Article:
Police officers have sung up in solidarity with their colleagues and others facing their own mental health struggles as they raised cash for Mind.
Musically-minded officers from Northumbria Police have shown their support for mental health by releasing a charity single – and they have clearly hit the right note – smashing their £1,000 fundraising target.
They went into The Garage Studios in South Shields to create their own stripped back acoustic cover version of Come Home, which was originally performed by One Republic.
Neighbourhood Officer Peter Burns and Police Community Support Officer Holly Went are two of the officers behind the project, and are delighted with the response they have received.
PCSO Went said: “Mental health impacts everyone, one way or another and we just wanted to do something to show our support.
“We also wanted to raise awareness regarding the impact mental health has on our emergency services and to make sure our colleagues don't feel alone at their time of need.
“The support from the public so far has been amazing.”
The Northern Area officers have been helped by a band of volunteers, including musician Cale Davies, who plays keyboard on the track.
Pc Burns said: “While I am a serving police officer and Holly is a PCSO, the other musicians, studio operators and support has been done by volunteers.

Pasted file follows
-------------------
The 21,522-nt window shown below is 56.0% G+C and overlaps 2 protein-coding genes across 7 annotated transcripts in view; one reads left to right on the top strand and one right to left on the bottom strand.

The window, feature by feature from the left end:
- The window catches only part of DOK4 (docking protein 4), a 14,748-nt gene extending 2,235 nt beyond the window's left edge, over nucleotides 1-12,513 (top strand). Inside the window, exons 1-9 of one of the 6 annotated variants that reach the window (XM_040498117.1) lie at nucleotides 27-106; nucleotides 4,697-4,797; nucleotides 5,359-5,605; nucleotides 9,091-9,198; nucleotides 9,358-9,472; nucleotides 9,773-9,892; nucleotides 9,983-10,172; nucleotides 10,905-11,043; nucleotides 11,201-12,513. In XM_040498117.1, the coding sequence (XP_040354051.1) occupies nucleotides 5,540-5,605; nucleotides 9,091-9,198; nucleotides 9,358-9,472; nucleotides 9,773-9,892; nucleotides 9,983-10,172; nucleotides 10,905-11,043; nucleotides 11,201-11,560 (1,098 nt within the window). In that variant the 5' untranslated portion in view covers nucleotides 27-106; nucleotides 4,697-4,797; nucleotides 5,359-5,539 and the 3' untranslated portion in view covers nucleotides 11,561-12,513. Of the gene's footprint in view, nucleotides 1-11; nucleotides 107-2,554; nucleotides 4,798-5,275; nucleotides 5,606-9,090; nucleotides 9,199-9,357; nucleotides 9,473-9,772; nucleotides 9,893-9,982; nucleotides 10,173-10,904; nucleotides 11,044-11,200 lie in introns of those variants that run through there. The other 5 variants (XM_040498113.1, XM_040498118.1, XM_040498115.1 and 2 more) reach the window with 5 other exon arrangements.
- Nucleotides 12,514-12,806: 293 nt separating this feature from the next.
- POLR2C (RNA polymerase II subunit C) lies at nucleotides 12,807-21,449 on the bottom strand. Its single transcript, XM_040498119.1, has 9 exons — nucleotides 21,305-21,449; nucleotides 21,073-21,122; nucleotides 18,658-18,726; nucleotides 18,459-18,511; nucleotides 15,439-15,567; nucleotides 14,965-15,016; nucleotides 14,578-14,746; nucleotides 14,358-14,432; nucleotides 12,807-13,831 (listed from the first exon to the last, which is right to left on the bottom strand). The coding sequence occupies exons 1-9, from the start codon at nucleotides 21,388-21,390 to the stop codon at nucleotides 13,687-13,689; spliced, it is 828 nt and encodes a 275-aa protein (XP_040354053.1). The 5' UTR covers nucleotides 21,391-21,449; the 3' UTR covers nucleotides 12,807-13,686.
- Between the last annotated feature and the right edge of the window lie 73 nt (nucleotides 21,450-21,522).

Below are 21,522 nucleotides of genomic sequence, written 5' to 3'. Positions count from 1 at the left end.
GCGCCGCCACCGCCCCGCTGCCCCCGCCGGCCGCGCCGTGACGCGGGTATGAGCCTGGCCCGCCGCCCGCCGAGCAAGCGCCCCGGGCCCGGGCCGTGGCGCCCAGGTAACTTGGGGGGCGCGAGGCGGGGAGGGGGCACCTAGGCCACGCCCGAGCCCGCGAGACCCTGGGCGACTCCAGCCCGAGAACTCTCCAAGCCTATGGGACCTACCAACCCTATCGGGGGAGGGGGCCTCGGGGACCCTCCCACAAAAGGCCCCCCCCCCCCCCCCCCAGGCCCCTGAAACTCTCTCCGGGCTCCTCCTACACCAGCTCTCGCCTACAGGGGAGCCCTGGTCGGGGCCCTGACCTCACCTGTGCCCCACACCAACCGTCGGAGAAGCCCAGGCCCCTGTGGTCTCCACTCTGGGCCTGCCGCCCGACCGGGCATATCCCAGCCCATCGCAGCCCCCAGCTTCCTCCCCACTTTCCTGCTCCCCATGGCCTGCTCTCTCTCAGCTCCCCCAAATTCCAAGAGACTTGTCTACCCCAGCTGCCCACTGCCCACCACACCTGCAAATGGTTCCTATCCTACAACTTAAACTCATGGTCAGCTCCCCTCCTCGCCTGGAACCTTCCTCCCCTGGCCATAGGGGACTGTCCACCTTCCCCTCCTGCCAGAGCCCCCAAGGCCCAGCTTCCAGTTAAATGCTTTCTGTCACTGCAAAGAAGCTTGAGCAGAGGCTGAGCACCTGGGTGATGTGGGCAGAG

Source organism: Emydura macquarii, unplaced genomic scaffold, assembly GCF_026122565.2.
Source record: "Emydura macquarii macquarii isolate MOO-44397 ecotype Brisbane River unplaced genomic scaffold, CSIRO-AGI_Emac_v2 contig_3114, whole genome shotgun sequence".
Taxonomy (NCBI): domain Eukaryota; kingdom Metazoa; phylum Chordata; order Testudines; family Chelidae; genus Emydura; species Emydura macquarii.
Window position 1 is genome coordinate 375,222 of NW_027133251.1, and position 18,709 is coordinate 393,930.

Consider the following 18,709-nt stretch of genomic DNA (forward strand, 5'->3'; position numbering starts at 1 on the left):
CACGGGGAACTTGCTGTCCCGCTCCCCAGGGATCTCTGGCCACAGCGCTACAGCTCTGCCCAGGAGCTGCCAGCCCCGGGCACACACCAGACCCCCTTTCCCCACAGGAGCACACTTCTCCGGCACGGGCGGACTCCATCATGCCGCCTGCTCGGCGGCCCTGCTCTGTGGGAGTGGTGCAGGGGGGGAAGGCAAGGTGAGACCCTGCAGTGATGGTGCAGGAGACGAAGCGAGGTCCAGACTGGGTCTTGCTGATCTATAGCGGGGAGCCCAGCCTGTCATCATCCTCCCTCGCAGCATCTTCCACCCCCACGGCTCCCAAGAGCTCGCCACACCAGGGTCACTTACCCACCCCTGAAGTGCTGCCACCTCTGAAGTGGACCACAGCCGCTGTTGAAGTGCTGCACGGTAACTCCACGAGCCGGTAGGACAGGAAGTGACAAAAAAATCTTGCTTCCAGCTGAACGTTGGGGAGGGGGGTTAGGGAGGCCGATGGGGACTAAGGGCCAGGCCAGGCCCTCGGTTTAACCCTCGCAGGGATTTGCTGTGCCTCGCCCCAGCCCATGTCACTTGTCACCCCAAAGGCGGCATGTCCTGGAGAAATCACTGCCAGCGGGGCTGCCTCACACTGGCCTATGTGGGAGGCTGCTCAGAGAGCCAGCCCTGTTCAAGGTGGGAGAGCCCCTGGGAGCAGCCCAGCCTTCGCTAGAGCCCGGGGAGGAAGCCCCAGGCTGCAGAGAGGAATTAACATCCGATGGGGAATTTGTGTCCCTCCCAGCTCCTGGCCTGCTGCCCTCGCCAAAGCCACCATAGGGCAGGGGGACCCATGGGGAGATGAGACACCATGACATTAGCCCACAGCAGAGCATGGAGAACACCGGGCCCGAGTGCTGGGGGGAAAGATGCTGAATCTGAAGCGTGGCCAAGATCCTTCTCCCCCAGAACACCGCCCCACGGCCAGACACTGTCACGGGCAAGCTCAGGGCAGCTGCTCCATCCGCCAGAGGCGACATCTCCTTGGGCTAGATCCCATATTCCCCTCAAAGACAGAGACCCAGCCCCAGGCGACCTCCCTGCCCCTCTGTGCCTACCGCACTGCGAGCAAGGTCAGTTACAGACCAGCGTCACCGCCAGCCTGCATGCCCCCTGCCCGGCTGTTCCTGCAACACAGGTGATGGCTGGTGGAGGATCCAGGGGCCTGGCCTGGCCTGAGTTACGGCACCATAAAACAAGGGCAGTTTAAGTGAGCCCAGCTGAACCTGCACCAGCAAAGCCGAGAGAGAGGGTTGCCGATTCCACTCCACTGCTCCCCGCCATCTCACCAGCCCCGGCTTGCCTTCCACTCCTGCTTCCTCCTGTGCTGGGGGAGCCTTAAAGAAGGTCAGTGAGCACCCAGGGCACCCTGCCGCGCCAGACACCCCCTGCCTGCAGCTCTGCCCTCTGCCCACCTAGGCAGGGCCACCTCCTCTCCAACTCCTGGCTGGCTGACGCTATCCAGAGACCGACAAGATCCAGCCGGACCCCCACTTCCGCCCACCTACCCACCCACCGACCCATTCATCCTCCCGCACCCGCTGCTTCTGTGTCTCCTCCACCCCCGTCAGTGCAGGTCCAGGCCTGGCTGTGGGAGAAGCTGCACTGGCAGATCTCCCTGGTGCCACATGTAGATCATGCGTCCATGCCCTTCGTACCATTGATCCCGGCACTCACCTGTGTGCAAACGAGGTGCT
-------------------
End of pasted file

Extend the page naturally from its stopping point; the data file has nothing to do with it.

"These are amazing people who were willing to give up their time to help this cause and show their dedication to helping others.”
All the proceeds from the single go directly to Mind, which provides advice and support to empower anyone experiencing a mental health problem.
The charity’s Blue Light Programme supports those working in the emergency services.
In addition to the officers and Cale, Kyle Martin was responsible for its audio, Lee Tuck took charge of filming and Winter Media completed its editing.
Northumbria Police and Northumbria Police and Crime Commissioner Dame Vera Baird QC signed Mind's Blue Light Time to Change Pledge back in 2016.
As part of that commitment, supervisors across the Force were trained in how to recognise the signs of poor mental health so they can offer advice and support to those who need it, as well as training a number of Blue Light Champions within the workforce who can also offer specialist peer support to colleagues.
All of the work behind the single has been done in the officer’s own time.
For further information about Mind’s Blue Light Programme visit www.mind.org.uk/bluelight.
Donations can be made via www.JustGiving.com/Fundraising/BlueLightSong.
The song is available to purchase or stream via these links: